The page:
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Math Help - How am I looking at this Limit wrong?

  1. #1
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    How am I looking at this Limit wrong?

    Here's the limit I'm working with:

    \displaystyle\lim_{x\to\infty}(1 + \frac{2}{x})^x


    Now, I understand that the correct answer is e^2. While I don't fully understand how you get there, I understand that you can manipulate this until you come up with e^2.

    However, here's how I'm looking at it...

    As x approaches infinity, the expression within the parentheses approaches 1. Which to me, means that the limit of this whole thing is \displaystyle\lim_{x\to\infty}(1)^x, which is one.


    So, my question is - how is the way I'm conceptually looking at this incorrect?
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    Use the substitution t = \frac{2}{x} \implies t \to 0, x \to \infty

    \lim_{t \to 0}(1+t)^{2/t}=\lim_{t \to 0}\left((1+t)^{1/t}\right)^2

    Standard limit: \lim_{t \to 0}(1+t)^{1/t}=e
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    Thanks, but that's just more manipulation (and it leaves me in the same boat, because I'm not sure what makes that last standard limit true). I was looking to understand what was wrong - conceptually - with the way I was looking at it.
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    Quote Originally Posted by Lancet View Post
    Thanks, but that's just more manipulation (and it leaves me in the same boat, because I'm not sure what makes that last standard limit true). I was looking to understand what was wrong - conceptually - with the way I was looking at it.
    You have an indeterminate form!

    Just like

    \frac{0}{0} \text{ or } \frac{\infty}{\infty}

    So we need to resolve this limit in a different way

    Since all of the functions are continuous and the natural log and exponential are monotone increasing we can use this identity

    \lim_{x \to \infty}\left( 1+\frac{2}{x}\right)^x=\exp\left( \lim_{x \to \infty}x \ln\left(1+\frac{2}{x} \right) \right)

    Now this is of the form zero times and infinity and can be put in the form 0 over 0

    \exp\left( \lim_{x \to \infty}\frac{\ln\left(1+\frac{2}{x} \right)}{\frac{1}{x}} \right)

    Now by L'hopitals rule we get


    \exp\left( \lim_{x \to \infty} \frac{\frac{1}{1+\frac{2}{x}}\cdot \frac{-2}{x^2}}{\frac{-1}{x^2}} \right)=\exp\left( \lim_{x \to \infty} \frac{2}{1+\frac{2}{x}}\right)=e^2
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    Quote Originally Posted by Lancet View Post
    Thanks, but that's just more manipulation (and it leaves me in the same boat, because I'm not sure what makes that last standard limit true). I was looking to understand what was wrong - conceptually - with the way I was looking at it.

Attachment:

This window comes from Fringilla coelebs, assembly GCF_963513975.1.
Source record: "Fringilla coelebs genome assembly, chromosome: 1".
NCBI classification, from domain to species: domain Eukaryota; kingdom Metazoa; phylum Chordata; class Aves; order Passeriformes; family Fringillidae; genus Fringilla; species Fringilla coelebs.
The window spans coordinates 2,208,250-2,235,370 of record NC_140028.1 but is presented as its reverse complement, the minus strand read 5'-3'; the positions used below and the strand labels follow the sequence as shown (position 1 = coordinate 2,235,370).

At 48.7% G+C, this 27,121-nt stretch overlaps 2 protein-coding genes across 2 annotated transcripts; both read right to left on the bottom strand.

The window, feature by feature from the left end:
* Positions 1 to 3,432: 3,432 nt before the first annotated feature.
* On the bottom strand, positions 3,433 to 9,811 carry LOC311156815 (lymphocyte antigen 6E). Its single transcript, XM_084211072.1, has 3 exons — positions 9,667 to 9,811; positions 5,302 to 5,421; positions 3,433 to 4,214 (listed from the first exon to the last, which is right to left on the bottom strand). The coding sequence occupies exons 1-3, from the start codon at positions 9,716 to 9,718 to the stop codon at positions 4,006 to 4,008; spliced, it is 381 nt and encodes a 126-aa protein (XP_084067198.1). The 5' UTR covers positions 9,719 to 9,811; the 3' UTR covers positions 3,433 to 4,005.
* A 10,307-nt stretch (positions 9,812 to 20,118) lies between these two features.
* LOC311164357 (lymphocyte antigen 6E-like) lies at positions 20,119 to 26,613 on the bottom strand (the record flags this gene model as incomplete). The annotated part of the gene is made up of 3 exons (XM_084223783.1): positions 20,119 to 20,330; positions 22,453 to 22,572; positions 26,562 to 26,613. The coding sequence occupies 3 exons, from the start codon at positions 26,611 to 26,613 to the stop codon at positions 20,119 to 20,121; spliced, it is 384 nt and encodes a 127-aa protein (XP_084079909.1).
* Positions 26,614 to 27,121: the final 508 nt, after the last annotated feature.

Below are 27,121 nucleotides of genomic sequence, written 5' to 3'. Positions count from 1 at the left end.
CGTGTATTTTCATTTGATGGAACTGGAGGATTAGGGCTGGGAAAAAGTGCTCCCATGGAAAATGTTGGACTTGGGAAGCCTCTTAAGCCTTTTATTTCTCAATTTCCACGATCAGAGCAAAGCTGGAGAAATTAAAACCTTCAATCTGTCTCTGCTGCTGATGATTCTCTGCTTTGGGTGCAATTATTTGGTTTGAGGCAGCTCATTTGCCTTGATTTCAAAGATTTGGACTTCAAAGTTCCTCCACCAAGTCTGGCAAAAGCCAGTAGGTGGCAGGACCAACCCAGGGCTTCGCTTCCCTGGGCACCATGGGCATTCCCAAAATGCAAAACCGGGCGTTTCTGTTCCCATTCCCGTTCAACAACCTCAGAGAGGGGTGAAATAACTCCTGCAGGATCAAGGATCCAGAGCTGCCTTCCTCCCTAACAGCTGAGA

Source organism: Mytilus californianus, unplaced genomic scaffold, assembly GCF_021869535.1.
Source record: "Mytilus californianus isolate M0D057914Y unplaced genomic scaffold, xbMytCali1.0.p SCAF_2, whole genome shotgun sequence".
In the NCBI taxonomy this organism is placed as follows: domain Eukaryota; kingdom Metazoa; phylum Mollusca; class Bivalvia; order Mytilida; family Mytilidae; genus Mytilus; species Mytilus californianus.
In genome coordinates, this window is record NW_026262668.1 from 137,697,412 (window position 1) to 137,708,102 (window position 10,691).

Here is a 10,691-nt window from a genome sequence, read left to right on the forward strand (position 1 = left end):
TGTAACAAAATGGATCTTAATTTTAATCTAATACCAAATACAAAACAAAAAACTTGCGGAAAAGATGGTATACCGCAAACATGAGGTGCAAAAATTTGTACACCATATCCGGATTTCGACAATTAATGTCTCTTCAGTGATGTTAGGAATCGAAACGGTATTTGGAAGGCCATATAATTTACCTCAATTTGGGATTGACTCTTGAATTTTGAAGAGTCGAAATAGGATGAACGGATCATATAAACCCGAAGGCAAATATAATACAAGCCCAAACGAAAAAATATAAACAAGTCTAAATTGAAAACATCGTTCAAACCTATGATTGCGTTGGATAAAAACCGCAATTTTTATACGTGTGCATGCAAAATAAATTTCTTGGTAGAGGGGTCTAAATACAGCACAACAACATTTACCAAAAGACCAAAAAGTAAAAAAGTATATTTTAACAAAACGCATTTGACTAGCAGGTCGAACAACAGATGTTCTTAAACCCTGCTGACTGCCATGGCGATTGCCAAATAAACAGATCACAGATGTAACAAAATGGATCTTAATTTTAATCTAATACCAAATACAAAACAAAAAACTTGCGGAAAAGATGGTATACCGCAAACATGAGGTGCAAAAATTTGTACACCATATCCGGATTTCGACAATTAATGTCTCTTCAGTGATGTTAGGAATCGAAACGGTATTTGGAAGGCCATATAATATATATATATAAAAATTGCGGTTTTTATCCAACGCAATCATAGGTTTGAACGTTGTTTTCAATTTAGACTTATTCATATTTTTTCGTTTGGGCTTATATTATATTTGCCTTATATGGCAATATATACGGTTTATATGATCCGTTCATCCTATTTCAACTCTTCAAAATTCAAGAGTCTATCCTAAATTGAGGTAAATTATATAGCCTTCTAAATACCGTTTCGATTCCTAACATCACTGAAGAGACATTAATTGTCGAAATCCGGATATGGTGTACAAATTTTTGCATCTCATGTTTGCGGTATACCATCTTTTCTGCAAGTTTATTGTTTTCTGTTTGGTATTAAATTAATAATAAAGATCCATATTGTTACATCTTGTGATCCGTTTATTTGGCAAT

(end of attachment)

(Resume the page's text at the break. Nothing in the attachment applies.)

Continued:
Suppose that a,~b,~\&~c are constants.
    Then \lim _{x \to \infty } \left( {1 + \frac{a}{{x + b}}} \right)^{cx}  = e^{ac} .

    That is a very useful formula to know. It works is a wide range of this type question. The proof is not simply but the basic form is easy to remember.
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    Quote Originally Posted by TheEmptySet View Post

    You have an indeterminate form!

    What makes the original limit indeterminate?
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    Quote Originally Posted by Plato View Post
    Suppose that a,~b,~\&~c are constants.
    Then \lim _{x \to \infty } \left( {1 + \frac{a}{{x + b}}} \right)^{cx}  = e^{ac} .

    That is a very useful formula to know. It works is a wide range of this type question. The proof is not simply but the basic form is easy to remember.

    I appreciate you're trying, but all that is is a formula. It still doesn't explain what is wrong *conceptually* with how I was looking at the problem.
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    Quote Originally Posted by Lancet View Post
    What makes the original limit indeterminate?
    The base is approaching 1 but is always a little bigger than 1 and the exponent is going to infinity. Loosely speaking it is like a race does the base go to 1 faster then the exponent goes to infinity.

    Indeterminate form - Wikipedia, the free encyclopedia
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    Quote Originally Posted by Lancet View Post
    I appreciate you're trying, but all that is is a formula. It still doesn't explain what is wrong *conceptually* with how I was looking at the problem.
    What wrong with your OP post is that it is an indeterminate form.
    1^{\infty} is an indeterminate form.
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    Quote Originally Posted by Lancet View Post
    I appreciate you're trying, but all that is is a formula. It still doesn't explain what is wrong *conceptually* with how I was looking at the problem.
    Well, where exactly do you want to start? Do you accept that the derivative of e^x is e^x? Then you accept that lin_(x->0) (e^x- 1)/x= 1. That is, for x close to 0, (e^x- 1)/x is approximately 1 so e^x- 1 is approximately x and then e^x is approximately x+ 1. From that, x is approximately ln(x+ 1). From that ln(x+1)/x= ln(x+ 1)^{1/x} is approximately 1. Then (x+ 1)^{1/x} is approximately e.

    Now, let n= 1/x so that x close to 0 becomes n very large: for very large n, (1+ (1/n))^n is approximately e and as n goes to infinity, lim_{n->infinity} (1+ (1/n))^n= e.
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